Regardless of U.S.-Russian ties and Syrian complications, Moscow may continue to forge closer ties with Tehran and sell it advanced weapons—like the recent delivery of S-300s.

If diplomacy has failed, Russia has a range of options to escalate in a variety of geopolitical friction zones.

For example, Russia could use its air defense systems and range of anti-ship weapons to create a denied area in the eastern Mediterranean and Black Sea along the approaches to strategic waterways such as the Bosphorus. It could escalate tensions in eastern Ukraine, cause trouble in the Black Sea or the Baltics, launch direct cyberattacks against the West or reignite frozen conflicts.

Or, more worryingly, it could do a combination of nefarious activities.

There is also the possibility that Syria, Iran or another party may act, and push the United States or Russia in an unintended direction that leads to escalation. There is plenty of precedent here.

One example—a little more than a month before the Moscow summit of May 1972, the Soviet-backed North Vietnamese military launched a massive offensive into American-backed South Vietnam.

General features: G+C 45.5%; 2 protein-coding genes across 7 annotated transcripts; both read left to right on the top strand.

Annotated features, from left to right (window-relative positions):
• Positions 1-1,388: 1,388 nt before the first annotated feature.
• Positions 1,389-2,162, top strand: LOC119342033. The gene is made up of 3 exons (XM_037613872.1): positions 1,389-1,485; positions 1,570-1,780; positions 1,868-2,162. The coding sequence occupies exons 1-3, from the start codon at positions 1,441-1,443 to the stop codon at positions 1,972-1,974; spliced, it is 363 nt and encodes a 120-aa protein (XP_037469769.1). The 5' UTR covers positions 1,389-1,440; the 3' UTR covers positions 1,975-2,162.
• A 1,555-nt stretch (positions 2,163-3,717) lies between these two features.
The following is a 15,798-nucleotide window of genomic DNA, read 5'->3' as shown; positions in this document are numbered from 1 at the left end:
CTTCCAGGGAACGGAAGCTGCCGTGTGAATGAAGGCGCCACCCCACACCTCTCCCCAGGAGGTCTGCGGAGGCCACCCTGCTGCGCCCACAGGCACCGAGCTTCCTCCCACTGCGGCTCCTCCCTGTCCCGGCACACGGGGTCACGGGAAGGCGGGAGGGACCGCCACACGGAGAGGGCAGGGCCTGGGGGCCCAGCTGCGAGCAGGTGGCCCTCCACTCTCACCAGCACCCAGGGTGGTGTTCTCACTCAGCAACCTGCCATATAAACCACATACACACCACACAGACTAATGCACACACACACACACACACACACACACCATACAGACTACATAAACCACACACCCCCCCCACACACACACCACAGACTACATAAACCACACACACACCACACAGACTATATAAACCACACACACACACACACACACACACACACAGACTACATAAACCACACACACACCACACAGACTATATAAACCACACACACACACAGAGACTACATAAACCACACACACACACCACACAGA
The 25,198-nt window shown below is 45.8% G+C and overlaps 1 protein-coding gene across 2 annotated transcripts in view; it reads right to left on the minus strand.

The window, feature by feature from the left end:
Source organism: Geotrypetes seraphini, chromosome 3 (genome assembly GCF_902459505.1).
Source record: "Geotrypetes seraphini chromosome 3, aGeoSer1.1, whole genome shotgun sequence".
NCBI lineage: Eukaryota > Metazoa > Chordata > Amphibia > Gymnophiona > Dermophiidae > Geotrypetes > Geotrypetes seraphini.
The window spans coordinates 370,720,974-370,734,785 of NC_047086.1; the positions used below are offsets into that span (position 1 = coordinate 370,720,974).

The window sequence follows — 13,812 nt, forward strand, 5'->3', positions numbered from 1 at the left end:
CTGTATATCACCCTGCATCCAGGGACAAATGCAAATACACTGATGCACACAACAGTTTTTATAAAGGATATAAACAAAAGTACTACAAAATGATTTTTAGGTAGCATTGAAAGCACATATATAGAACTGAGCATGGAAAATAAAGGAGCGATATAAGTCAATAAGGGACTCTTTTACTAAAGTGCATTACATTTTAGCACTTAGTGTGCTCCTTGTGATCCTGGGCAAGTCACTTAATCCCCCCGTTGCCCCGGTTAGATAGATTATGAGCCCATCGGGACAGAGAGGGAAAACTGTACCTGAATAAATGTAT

President Richard Nixon saw the offensive as an impediment to improving U.S.-Soviet relations and asked his advisor, Alexander Haig: “How can you possibly go to the Soviet Union and toast to Brezhnev and Kosygin and sign a SALT agreement in the Great Hall of St. Peter when Russian tanks and guns are kicking the hell out of our allies in Vietnam?”

In the end, after some strong Soviet rhetorical condemnations of Nixon’s massive bombing and mine campaign that was launched in response to the offensive, the two sides agreed to disagree on Vietnam but proceed on improving superpower relations.

Great powers can use diplomacy—and back channels are an ideal tool—to find a modus vivendi, a way to agree to disagree in some areas. Hopefully, Moscow and Washington can agree to disagree rhetorically while pragmatically avoiding escalation.

At least as of this writing, that appears to be the case.

Richard Moss, Suzanne Freeman and Ryan Vest are affiliate faculty members of the Russia Maritime Studies Institute at the U.S. Naval War College. The thoughts and opinions expressed in this publication are those of the authors and are not necessarily those of the U.S. government, the U.S. Department of the Navy or the Naval War College.